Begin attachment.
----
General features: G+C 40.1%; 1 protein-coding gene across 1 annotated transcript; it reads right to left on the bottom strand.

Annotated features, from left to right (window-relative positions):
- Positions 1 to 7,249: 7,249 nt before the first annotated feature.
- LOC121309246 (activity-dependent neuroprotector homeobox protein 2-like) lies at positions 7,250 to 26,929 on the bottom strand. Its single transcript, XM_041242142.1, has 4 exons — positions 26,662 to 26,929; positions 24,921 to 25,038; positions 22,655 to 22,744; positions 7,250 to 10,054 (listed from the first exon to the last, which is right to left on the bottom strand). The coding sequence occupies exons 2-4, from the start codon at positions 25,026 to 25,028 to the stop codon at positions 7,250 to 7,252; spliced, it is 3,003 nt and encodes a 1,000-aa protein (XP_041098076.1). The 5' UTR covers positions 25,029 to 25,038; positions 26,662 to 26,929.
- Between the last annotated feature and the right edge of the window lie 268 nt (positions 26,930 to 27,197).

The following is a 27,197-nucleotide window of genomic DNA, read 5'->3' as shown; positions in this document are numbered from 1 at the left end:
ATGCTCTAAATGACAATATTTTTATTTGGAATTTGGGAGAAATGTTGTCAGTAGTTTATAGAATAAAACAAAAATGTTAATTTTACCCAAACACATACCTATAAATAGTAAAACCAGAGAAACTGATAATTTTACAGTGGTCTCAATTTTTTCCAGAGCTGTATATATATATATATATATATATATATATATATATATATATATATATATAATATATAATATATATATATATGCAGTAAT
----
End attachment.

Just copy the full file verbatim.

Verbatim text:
General features: G+C 40.1%; 1 protein-coding gene across 1 annotated transcript; it reads right to left on the bottom strand.

Annotated features, from left to right (window-relative positions):
- Positions 1 to 7,249: 7,249 nt before the first annotated feature.
- LOC121309246 (activity-dependent neuroprotector homeobox protein 2-like) lies at positions 7,250 to 26,929 on the bottom strand. Its single transcript, XM_041242142.1, has 4 exons — positions 26,662 to 26,929; positions 24,921 to 25,038; positions 22,655 to 22,744; positions 7,250 to 10,054 (listed from the first exon to the last, which is right to left on the bottom strand). The coding sequence occupies exons 2-4, from the start codon at positions 25,026 to 25,028 to the stop codon at positions 7,250 to 7,252; spliced, it is 3,003 nt and encodes a 1,000-aa protein (XP_041098076.1). The 5' UTR covers positions 25,029 to 25,038; positions 26,662 to 26,929.
- Between the last annotated feature and the right edge of the window lie 268 nt (positions 26,930 to 27,197).

The following is a 27,197-nucleotide window of genomic DNA, read 5'->3' as shown; positions in this document are numbered from 1 at the left end:
ATGCTCTAAATGACAATATTTTTATTTGGAATTTGGGAGAAATGTTGTCAGTAGTTTATAGAATAAAACAAAAATGTTAATTTTACCCAAACACATACCTATAAATAGTAAAACCAGAGAAACTGATAATTTTACAGTGGTCTCAATTTTTTCCAGAGCTGTATATATATATATATATATATATATATATATATATATATATATATATATAATATATAATATATATATATATGCAGTAAT